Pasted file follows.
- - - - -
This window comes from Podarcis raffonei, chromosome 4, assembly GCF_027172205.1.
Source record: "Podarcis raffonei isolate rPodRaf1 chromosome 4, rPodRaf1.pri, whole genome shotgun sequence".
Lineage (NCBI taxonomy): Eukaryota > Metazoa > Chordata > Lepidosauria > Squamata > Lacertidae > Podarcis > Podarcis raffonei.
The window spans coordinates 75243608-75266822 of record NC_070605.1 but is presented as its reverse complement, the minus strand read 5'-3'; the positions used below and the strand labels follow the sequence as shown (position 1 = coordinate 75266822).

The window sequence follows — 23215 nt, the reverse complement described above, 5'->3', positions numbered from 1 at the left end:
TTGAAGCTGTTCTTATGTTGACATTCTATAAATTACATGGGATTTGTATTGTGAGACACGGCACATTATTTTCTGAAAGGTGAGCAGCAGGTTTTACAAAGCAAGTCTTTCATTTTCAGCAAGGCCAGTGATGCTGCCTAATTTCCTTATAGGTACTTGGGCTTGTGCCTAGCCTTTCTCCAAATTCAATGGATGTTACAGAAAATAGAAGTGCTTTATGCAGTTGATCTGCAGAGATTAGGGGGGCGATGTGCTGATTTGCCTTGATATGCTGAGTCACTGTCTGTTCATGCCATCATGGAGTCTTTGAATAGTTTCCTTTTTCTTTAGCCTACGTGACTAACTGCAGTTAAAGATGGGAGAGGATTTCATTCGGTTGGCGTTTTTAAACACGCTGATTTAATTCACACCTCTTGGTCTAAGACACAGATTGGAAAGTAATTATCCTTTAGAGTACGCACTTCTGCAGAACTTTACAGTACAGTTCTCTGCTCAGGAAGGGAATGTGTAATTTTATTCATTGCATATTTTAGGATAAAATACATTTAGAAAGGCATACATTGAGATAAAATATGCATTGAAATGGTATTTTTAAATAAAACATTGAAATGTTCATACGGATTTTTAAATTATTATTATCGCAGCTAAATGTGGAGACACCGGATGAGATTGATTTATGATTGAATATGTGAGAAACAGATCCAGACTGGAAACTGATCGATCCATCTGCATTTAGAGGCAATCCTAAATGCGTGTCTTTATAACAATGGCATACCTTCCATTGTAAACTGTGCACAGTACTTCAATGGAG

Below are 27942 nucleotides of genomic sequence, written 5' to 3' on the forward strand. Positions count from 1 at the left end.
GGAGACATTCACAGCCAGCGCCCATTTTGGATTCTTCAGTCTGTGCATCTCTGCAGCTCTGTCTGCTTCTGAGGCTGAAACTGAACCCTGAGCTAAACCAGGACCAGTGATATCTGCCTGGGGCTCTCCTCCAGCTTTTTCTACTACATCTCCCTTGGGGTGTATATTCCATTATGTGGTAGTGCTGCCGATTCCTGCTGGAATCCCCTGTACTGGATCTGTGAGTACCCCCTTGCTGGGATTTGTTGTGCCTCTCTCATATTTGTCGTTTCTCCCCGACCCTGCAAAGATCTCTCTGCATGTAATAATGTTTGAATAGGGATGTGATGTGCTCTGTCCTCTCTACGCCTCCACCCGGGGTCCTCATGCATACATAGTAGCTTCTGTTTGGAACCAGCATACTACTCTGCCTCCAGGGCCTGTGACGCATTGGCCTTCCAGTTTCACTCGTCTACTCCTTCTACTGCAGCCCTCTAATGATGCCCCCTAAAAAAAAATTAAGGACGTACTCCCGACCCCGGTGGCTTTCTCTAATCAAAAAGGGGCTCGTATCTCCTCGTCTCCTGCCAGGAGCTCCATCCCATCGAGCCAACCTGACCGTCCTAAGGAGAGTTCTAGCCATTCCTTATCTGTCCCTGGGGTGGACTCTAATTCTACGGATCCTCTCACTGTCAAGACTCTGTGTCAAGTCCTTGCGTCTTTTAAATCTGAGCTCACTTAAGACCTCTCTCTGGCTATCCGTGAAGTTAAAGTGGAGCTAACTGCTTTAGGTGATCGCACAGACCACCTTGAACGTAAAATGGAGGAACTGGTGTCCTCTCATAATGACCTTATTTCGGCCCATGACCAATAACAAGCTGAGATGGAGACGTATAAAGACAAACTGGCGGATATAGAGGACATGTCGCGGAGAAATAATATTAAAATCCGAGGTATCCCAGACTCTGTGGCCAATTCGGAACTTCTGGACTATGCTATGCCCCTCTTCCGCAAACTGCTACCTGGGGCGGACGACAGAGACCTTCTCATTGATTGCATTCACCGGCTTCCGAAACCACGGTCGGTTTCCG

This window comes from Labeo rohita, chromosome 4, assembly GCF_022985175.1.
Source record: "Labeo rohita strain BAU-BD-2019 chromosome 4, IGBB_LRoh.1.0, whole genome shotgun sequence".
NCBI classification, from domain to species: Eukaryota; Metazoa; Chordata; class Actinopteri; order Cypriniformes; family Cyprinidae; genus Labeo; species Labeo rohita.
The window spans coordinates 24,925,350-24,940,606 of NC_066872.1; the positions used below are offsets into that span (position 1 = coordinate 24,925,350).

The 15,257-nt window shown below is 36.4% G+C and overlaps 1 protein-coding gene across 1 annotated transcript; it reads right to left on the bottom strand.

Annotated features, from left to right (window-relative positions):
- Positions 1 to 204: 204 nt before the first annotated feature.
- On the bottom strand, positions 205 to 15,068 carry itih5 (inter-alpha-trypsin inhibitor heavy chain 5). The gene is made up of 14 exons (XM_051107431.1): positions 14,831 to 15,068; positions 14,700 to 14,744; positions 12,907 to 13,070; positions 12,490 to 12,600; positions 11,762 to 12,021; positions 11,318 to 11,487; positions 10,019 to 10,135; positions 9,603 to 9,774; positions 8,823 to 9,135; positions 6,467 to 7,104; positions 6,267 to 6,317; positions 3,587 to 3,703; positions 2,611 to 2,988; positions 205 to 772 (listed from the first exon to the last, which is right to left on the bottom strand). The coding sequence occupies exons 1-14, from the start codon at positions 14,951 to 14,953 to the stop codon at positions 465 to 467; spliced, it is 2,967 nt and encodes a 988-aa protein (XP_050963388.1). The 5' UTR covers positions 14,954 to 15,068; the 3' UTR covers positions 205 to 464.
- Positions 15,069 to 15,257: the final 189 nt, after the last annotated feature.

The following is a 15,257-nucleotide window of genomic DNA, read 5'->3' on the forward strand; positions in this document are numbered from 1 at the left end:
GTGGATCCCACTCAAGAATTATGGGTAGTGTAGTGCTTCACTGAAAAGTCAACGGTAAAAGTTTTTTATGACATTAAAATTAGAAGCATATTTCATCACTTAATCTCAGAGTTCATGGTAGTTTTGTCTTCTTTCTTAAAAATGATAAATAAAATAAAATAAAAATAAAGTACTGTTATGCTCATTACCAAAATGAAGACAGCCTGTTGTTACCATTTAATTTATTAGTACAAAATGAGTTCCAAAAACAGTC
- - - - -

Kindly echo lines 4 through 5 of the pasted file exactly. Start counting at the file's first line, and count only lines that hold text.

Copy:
The window spans coordinates 75243608-75266822 of record NC_070605.1 but is presented as its reverse complement, the minus strand read 5'-3'; the positions used below and the strand labels follow the sequence as shown (position 1 = coordinate 75266822).

The window sequence follows — 23215 nt, the reverse complement described above, 5'->3', positions numbered from 1 at the left end: